Integrating Theory And Practice

Lecture 9, 22nd November 2011

Image and Text

Unfortunately I could not attend this lecture, and the slideshow on Moodle has no notes whatsoever, images only.

I have decided to talk about Duane Michals, a photographer well known for photo-sequences, often incorporating text to examine emotion and philosophy.

“It is no accident that you are reading this. I am making black marks on white paper. These marks are my thoughts, and although I do not know who you are reading this now, in some way the lines of our lives have intersected… For the length of these few sentences, we meet here. It is no accident that you are reading this. This moment has been waiting for you, I have been waiting for you. Remember me.” – Duane Michals

Original in thought and in the execution of his images, Duane Michals has ignored boundaries and he has spent his lifetime re-examining and re-iventing the photograph.

Rather than describe the outward realities, Michals has turned the camera and his vision inwards, confronting and attempting to show the landscapes of his own emotions, fears, dreams and desires.

“I am a reflection photographing other reflections within a reflection. To photograph reality is to photograph nothing” – Duane Michals

Many of the photographer’s sequence images are based on real incidents that have passed through the subconcious and then have been processed through his imagination.
The things he writes about his photographs can be uncomfortable to confront, and it’s that uncomfortableness, the “tender spots in the human psyche” that he works hard to expose.

He says, “It’s about a kind of intimacy and privacy and whispers. What I want is that part of you that you’re embarrassed about. That part of you that you don’t want to tell anybody out loud.”

An important quote from Duane, one which I think every photographer should think about and remember, is this –

“Photographers tend not to photograph what they can’t see, which is the very reason why one should try to attempt it. Otherwise we’re going to go on forever just photographing more faces, and more rooms and places. Photography has to transcend description. It has to go beyond description to bring insight into the subject, or reveal the subject, not as it looks, but how does it feel?”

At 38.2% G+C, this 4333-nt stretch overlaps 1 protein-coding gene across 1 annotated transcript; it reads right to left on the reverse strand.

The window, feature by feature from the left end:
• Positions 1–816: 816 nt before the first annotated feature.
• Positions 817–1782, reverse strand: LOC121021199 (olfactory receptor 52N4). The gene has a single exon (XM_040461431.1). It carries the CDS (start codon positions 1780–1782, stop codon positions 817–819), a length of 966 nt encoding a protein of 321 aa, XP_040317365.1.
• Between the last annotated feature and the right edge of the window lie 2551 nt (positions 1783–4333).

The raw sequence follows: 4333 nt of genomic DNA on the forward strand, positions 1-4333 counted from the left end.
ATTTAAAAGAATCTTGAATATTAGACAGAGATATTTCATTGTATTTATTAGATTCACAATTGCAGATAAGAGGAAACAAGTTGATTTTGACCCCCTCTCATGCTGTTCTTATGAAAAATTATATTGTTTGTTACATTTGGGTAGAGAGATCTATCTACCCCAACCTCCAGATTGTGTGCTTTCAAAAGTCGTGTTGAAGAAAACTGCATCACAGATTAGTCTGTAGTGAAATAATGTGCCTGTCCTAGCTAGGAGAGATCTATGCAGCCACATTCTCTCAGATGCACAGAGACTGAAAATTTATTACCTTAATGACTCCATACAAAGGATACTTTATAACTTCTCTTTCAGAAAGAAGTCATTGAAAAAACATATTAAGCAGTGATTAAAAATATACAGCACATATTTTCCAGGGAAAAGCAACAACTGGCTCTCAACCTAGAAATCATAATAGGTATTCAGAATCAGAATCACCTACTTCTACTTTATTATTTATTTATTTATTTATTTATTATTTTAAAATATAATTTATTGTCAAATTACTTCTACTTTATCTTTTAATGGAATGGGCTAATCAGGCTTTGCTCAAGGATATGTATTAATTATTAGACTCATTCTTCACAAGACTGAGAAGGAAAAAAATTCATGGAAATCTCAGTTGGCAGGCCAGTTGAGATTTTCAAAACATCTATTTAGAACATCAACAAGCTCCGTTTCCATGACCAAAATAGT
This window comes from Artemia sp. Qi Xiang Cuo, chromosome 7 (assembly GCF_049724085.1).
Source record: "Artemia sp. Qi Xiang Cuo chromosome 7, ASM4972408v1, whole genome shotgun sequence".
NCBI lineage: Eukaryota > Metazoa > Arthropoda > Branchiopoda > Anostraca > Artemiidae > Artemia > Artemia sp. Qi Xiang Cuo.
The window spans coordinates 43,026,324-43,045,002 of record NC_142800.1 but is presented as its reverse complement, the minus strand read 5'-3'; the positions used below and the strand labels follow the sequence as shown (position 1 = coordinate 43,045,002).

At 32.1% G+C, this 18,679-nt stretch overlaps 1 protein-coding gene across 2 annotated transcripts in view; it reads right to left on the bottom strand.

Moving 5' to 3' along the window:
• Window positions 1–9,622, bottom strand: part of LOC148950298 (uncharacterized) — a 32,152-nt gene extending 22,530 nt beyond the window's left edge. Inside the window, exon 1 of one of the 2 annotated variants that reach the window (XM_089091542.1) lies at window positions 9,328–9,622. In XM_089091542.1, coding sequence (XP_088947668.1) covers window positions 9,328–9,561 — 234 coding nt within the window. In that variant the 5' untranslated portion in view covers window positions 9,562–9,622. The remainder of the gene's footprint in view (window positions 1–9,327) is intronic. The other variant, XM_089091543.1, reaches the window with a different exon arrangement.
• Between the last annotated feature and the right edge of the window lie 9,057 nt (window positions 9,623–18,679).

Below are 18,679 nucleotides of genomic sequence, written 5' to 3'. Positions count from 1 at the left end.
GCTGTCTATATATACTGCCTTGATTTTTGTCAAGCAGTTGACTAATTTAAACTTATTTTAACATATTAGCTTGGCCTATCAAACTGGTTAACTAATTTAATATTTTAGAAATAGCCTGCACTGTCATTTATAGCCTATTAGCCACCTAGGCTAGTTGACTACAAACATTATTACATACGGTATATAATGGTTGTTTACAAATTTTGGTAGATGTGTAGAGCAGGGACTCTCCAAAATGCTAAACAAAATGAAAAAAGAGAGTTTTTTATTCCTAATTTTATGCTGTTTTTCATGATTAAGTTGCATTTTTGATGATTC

‘The Illuminated Man”

 

 

 

 

Michals is fascinated by the notion of human spirituality and enlightenment.

The theme of the photograph ‘The Illuminated Man’ is that while we all possess the power of finding illumination, or an enhanced conciousness, most of us choose to ignore it.

 
Dr. Heisenberg’s Magic Mirror of Uncertainty, 1998

(6) 5 x 7 Silver Gelatin Photographs, Ed. 25

A Woman Dreaming in the City, 1968

8 x 10 Silver Gelatin Photograph, Ed. 25

 
The Most Beautiful Part of a Man’s Body, 1986

11 x 14 Silver Gelatin Photograph, Ed. 25

 

 

 

The Most Beautiful Part of a Woman’s Body, 1986

11 x 14 Silver Gelatin Photograph, Ed. 25

 

 

 

 

 

All Things Mellow in the Mind, 1986

11 x 14 Silver Gelatin Photograph, Ed. 25

 

 

 

 

 

 

The Price of Pleasure, 2003-05

(8) 5 x 7 Silver Gelatin Photographs, Ed. 25

 

 

 

There Are Things Here Not Seen in This Photograph, 1977

11 x 14 Silver Gelatin Photograph, Ed. 25

 

 

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